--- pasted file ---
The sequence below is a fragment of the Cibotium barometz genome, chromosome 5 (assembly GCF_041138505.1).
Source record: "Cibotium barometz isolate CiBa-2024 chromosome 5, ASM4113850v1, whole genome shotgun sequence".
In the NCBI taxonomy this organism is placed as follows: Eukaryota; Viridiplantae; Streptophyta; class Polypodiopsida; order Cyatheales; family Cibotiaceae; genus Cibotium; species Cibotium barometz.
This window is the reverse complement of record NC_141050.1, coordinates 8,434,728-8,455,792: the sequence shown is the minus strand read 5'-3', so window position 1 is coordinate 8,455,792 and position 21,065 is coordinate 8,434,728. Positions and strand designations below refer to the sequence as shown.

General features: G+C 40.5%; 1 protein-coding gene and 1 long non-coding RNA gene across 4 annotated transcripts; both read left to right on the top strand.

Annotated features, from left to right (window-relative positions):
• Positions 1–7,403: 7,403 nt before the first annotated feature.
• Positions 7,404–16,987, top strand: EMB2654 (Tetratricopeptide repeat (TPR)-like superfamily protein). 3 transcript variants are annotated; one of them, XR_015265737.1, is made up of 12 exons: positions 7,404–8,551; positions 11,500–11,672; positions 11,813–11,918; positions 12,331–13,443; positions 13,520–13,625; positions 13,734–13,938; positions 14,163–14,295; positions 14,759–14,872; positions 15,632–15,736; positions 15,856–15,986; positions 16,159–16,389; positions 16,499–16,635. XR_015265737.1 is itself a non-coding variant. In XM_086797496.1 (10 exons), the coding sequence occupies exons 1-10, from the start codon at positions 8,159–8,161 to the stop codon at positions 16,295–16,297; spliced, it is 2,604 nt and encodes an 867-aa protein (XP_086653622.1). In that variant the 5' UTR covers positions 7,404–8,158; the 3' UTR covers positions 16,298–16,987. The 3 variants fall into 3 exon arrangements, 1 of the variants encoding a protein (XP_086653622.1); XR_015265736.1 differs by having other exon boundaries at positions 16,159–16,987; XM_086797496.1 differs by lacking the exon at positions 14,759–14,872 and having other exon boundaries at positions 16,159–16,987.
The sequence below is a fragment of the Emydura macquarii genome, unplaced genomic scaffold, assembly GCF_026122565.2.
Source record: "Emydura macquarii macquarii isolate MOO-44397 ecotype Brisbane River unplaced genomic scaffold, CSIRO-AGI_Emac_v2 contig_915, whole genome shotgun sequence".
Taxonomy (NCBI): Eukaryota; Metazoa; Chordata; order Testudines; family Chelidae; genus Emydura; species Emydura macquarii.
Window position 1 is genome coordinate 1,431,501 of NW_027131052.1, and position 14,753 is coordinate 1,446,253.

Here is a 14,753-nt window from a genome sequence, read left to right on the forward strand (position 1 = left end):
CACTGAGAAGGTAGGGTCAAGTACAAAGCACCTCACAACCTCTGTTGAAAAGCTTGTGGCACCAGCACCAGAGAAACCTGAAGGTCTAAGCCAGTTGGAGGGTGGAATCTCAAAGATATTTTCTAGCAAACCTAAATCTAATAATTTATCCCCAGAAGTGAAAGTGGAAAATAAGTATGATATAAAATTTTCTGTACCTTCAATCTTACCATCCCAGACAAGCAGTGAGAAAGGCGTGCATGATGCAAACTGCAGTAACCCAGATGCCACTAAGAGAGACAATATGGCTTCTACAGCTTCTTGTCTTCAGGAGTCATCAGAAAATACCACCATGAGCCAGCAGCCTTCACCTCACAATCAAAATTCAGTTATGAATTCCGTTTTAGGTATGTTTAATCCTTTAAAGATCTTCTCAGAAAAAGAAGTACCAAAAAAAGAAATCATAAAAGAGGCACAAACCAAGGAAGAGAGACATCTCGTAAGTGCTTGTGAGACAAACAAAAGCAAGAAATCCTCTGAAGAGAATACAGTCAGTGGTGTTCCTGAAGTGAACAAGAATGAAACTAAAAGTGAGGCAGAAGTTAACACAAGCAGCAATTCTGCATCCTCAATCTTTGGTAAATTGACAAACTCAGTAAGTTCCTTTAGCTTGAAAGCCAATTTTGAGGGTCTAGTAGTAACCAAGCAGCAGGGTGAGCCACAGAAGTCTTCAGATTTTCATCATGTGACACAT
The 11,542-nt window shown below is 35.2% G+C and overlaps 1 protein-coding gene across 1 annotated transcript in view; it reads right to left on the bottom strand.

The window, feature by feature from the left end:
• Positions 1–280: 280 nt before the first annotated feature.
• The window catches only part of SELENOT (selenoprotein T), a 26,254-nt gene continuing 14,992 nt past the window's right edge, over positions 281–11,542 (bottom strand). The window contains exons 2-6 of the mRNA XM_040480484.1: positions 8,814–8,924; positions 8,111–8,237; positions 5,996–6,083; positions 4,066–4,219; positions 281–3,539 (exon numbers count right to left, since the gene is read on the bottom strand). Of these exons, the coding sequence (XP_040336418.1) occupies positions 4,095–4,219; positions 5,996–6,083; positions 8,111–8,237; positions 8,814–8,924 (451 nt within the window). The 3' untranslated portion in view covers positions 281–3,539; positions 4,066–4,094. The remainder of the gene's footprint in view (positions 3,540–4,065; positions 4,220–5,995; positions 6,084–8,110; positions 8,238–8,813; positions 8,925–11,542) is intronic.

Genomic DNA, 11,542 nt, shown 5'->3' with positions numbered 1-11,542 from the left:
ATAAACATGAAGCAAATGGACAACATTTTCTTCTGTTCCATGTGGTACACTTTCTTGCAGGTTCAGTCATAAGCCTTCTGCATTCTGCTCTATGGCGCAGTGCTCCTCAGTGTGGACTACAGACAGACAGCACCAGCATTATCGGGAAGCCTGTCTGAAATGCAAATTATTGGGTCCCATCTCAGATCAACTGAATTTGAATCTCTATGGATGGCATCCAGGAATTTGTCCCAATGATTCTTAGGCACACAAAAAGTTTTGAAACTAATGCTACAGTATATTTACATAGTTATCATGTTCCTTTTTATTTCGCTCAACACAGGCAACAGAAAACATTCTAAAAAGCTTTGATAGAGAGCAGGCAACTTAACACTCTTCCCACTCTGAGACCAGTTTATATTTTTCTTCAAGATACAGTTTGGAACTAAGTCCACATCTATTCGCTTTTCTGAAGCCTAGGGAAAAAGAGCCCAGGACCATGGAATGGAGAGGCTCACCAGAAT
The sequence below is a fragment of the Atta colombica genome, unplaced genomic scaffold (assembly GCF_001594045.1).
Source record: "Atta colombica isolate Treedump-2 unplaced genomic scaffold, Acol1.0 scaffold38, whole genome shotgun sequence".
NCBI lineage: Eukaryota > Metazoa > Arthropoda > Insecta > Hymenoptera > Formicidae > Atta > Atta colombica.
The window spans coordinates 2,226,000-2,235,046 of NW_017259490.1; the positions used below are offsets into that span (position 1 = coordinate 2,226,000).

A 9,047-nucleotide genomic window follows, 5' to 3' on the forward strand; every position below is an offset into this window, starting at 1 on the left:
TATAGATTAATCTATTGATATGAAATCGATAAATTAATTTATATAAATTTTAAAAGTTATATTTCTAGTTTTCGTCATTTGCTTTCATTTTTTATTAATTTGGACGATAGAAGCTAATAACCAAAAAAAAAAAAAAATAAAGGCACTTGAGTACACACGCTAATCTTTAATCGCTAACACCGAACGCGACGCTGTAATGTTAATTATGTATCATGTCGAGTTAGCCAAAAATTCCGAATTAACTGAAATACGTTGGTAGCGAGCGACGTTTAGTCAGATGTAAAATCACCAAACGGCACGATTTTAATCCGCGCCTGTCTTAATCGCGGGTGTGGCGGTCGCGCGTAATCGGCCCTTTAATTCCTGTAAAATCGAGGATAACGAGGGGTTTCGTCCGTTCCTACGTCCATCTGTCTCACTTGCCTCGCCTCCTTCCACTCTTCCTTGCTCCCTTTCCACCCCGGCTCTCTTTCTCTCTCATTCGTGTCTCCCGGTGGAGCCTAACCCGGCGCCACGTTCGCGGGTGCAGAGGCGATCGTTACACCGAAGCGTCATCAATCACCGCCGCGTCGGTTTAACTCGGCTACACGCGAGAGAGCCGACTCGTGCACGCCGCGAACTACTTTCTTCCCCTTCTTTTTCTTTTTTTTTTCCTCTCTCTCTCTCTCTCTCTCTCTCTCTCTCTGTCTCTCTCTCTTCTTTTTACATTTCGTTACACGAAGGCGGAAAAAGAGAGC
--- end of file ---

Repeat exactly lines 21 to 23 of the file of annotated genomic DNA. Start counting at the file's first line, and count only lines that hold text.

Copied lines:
The sequence below is a fragment of the Atta colombica genome, unplaced genomic scaffold (assembly GCF_001594045.1).
Source record: "Atta colombica isolate Treedump-2 unplaced genomic scaffold, Acol1.0 scaffold38, whole genome shotgun sequence".
NCBI lineage: Eukaryota > Metazoa > Arthropoda > Insecta > Hymenoptera > Formicidae > Atta > Atta colombica.